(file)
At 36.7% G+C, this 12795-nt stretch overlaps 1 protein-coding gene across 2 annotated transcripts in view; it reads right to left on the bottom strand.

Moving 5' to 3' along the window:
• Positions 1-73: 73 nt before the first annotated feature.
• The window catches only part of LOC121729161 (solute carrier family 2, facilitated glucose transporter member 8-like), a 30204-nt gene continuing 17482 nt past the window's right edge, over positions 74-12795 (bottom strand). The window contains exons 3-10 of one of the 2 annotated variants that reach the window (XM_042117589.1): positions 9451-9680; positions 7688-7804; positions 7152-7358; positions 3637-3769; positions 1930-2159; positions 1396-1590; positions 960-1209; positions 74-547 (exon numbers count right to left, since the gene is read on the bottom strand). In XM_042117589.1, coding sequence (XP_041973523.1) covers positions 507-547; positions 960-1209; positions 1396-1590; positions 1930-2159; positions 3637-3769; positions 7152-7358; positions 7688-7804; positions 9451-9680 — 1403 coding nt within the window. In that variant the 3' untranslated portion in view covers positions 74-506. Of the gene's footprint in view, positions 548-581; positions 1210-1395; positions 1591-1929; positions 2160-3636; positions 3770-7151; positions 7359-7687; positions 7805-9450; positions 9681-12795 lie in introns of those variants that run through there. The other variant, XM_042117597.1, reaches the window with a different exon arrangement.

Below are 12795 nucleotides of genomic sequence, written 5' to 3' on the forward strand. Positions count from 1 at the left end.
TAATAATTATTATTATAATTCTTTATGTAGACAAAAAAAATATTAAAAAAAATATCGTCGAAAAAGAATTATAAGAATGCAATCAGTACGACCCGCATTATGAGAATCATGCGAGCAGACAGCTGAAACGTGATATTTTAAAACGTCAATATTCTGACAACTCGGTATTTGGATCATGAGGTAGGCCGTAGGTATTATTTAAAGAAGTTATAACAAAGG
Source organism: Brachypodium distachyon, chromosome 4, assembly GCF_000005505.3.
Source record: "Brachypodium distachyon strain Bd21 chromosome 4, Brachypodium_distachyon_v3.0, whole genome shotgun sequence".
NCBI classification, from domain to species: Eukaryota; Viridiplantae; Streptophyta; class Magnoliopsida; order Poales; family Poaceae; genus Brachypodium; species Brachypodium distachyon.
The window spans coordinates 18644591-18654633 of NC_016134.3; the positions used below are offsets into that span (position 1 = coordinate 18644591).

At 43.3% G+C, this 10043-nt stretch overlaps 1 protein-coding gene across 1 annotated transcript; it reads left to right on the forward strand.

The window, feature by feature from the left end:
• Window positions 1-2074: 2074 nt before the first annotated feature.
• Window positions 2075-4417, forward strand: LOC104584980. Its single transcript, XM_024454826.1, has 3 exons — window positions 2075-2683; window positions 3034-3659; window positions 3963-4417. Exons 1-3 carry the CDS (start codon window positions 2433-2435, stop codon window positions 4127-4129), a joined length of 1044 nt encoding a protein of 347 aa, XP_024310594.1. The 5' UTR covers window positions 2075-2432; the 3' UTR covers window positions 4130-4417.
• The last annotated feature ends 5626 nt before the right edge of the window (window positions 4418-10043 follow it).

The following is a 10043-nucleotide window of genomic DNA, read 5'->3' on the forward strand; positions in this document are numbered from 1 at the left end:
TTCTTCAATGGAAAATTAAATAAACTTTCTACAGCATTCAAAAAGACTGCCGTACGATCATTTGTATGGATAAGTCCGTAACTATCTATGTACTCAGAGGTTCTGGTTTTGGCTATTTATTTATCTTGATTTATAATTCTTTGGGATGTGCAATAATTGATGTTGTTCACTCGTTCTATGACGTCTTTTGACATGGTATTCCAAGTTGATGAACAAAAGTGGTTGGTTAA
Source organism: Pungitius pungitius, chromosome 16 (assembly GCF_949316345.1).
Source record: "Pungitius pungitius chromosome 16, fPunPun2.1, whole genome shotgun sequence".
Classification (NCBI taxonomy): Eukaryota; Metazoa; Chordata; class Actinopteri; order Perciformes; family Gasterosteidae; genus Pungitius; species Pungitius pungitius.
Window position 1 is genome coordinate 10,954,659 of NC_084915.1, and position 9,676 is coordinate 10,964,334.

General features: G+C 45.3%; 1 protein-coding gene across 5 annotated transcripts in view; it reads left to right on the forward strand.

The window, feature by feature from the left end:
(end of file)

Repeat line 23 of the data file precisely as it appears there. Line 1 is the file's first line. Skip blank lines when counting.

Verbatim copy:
The window, feature by feature from the left end: